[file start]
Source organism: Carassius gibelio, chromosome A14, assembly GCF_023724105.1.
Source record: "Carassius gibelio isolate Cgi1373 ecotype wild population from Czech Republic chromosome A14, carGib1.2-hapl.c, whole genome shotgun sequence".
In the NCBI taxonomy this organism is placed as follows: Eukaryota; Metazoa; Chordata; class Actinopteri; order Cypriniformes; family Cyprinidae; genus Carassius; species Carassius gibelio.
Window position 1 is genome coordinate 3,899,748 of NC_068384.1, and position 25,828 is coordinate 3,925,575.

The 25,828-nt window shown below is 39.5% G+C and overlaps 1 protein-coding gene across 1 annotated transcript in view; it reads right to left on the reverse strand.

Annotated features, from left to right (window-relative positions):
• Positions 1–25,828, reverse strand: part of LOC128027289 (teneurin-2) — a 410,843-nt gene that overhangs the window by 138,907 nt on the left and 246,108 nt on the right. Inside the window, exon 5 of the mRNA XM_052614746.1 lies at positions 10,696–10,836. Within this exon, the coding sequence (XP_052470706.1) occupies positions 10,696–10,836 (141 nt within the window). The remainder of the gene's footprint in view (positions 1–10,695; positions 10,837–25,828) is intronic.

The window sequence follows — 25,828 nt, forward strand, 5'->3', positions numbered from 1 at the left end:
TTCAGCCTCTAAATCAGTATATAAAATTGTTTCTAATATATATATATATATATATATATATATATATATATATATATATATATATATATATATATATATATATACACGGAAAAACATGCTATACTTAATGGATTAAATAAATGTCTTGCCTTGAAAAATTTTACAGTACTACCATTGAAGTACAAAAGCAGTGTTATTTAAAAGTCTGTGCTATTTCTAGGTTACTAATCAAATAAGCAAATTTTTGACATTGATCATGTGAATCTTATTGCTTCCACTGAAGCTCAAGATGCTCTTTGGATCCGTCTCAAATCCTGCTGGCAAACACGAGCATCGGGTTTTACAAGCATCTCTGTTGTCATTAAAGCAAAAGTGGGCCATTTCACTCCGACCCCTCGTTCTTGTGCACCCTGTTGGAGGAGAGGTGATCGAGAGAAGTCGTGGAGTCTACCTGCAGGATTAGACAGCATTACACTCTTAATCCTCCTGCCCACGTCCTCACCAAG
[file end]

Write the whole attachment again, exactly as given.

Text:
Source organism: Carassius gibelio, chromosome A14, assembly GCF_023724105.1.
Source record: "Carassius gibelio isolate Cgi1373 ecotype wild population from Czech Republic chromosome A14, carGib1.2-hapl.c, whole genome shotgun sequence".
In the NCBI taxonomy this organism is placed as follows: Eukaryota; Metazoa; Chordata; class Actinopteri; order Cypriniformes; family Cyprinidae; genus Carassius; species Carassius gibelio.
Window position 1 is genome coordinate 3,899,748 of NC_068384.1, and position 25,828 is coordinate 3,925,575.

The 25,828-nt window shown below is 39.5% G+C and overlaps 1 protein-coding gene across 1 annotated transcript in view; it reads right to left on the reverse strand.

Annotated features, from left to right (window-relative positions):
• Positions 1–25,828, reverse strand: part of LOC128027289 (teneurin-2) — a 410,843-nt gene that overhangs the window by 138,907 nt on the left and 246,108 nt on the right. Inside the window, exon 5 of the mRNA XM_052614746.1 lies at positions 10,696–10,836. Within this exon, the coding sequence (XP_052470706.1) occupies positions 10,696–10,836 (141 nt within the window). The remainder of the gene's footprint in view (positions 1–10,695; positions 10,837–25,828) is intronic.

The window sequence follows — 25,828 nt, forward strand, 5'->3', positions numbered from 1 at the left end:
TTCAGCCTCTAAATCAGTATATAAAATTGTTTCTAATATATATATATATATATATATATATATATATATATATATATATATATATATATATATATATATATATACACGGAAAAACATGCTATACTTAATGGATTAAATAAATGTCTTGCCTTGAAAAATTTTACAGTACTACCATTGAAGTACAAAAGCAGTGTTATTTAAAAGTCTGTGCTATTTCTAGGTTACTAATCAAATAAGCAAATTTTTGACATTGATCATGTGAATCTTATTGCTTCCACTGAAGCTCAAGATGCTCTTTGGATCCGTCTCAAATCCTGCTGGCAAACACGAGCATCGGGTTTTACAAGCATCTCTGTTGTCATTAAAGCAAAAGTGGGCCATTTCACTCCGACCCCTCGTTCTTGTGCACCCTGTTGGAGGAGAGGTGATCGAGAGAAGTCGTGGAGTCTACCTGCAGGATTAGACAGCATTACACTCTTAATCCTCCTGCCCACGTCCTCACCAAG